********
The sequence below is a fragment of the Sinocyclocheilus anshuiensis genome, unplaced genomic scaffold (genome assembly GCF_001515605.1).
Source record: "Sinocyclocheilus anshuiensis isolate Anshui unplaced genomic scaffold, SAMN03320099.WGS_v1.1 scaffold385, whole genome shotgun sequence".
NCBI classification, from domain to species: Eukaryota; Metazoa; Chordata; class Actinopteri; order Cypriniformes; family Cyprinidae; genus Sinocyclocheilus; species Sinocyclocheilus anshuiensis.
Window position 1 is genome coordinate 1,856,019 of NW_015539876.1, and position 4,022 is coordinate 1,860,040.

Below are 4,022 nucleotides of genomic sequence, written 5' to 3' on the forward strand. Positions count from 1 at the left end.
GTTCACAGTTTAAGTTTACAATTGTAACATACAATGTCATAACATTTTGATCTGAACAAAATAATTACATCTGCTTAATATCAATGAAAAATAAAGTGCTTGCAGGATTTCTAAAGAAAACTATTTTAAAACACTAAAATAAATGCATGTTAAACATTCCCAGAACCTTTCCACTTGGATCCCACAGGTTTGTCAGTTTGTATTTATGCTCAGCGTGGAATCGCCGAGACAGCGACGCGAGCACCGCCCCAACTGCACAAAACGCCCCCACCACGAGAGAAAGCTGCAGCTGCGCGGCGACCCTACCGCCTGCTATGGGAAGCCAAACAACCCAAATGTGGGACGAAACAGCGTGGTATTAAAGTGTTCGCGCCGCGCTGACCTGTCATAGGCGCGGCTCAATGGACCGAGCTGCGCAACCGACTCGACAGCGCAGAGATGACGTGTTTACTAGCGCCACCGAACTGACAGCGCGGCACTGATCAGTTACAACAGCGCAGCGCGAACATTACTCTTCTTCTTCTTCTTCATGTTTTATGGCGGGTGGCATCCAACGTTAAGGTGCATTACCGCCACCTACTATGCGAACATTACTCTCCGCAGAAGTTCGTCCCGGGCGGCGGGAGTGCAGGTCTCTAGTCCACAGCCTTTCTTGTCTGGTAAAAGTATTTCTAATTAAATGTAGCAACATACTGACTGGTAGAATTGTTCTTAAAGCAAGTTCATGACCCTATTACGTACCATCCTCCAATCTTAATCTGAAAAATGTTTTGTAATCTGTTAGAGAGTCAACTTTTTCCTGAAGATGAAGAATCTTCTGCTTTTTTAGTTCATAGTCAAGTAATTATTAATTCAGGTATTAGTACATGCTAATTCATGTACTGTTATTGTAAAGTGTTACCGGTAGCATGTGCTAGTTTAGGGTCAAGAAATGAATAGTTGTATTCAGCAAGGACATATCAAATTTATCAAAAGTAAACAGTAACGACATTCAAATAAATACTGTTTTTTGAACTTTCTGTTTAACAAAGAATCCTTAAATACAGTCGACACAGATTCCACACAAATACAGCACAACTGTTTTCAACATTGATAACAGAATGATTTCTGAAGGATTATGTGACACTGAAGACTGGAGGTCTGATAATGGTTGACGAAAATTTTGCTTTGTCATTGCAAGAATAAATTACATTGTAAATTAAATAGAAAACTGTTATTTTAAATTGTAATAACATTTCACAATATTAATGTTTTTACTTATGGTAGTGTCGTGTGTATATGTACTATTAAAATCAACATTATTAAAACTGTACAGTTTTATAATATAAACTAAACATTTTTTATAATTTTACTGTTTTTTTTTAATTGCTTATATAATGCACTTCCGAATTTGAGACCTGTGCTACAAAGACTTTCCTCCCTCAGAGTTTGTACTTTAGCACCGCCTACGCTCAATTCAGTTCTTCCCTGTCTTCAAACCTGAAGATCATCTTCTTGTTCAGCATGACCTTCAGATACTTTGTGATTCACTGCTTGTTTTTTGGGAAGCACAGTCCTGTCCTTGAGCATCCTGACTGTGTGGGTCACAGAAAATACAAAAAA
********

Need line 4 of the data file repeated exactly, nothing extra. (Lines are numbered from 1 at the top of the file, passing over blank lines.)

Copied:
Window position 1 is genome coordinate 1,856,019 of NW_015539876.1, and position 4,022 is coordinate 1,860,040.